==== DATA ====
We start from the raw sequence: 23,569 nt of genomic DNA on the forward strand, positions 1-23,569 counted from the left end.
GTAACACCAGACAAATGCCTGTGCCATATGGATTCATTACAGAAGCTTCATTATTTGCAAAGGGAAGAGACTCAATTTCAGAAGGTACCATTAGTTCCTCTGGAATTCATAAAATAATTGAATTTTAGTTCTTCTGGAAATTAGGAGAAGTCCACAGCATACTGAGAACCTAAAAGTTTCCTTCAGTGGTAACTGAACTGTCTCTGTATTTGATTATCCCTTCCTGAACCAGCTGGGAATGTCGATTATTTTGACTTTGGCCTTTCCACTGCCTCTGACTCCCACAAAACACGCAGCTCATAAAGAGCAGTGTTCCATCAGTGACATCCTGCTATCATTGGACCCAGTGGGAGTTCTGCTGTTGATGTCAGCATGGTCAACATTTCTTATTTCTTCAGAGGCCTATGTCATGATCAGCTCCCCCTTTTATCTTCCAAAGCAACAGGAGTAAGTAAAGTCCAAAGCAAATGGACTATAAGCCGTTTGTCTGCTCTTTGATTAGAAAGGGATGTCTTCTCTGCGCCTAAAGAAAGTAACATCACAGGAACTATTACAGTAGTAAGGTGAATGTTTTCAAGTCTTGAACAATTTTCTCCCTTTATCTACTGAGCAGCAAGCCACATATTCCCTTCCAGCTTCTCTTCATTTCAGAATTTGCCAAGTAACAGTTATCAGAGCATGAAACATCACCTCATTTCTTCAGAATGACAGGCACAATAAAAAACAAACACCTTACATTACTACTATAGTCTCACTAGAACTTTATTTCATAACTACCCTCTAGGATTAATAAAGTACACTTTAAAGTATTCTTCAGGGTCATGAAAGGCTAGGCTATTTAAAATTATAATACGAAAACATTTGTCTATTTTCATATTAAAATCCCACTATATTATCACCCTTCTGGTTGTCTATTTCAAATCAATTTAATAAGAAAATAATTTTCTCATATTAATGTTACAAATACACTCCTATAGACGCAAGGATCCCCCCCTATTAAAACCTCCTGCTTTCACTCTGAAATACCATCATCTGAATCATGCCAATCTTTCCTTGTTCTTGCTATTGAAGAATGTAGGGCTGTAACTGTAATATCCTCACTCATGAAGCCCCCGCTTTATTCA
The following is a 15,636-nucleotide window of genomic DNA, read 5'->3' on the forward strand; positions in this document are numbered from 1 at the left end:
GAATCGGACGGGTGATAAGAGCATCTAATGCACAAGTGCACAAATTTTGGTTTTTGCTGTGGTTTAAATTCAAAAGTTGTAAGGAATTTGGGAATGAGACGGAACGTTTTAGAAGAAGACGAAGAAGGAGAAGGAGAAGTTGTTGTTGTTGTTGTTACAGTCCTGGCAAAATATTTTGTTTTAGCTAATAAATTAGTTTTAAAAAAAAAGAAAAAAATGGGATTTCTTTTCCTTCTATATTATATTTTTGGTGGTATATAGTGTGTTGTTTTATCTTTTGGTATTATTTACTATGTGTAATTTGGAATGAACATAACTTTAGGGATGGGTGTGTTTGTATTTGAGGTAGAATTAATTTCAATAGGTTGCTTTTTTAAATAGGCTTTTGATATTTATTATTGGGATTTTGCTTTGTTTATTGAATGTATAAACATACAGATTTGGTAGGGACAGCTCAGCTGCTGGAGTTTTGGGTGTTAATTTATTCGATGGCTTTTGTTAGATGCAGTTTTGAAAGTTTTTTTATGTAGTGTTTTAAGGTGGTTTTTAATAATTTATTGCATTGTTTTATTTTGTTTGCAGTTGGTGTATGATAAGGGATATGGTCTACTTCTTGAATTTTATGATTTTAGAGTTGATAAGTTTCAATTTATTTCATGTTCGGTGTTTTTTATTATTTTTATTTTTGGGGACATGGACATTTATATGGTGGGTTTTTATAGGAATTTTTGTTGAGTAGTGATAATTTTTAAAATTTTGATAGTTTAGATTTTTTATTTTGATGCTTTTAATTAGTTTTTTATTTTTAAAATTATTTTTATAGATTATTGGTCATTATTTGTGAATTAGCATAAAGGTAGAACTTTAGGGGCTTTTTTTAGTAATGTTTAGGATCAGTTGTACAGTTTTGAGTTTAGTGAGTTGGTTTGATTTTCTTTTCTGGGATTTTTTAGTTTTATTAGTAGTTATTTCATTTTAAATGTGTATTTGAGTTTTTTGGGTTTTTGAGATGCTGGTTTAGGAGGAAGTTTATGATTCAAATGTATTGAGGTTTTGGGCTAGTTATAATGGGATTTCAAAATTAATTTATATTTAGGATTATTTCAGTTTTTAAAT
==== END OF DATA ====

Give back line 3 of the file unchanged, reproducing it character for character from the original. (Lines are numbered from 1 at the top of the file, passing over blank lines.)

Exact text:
The following is a 15,636-nucleotide window of genomic DNA, read 5'->3' on the forward strand; positions in this document are numbered from 1 at the left end: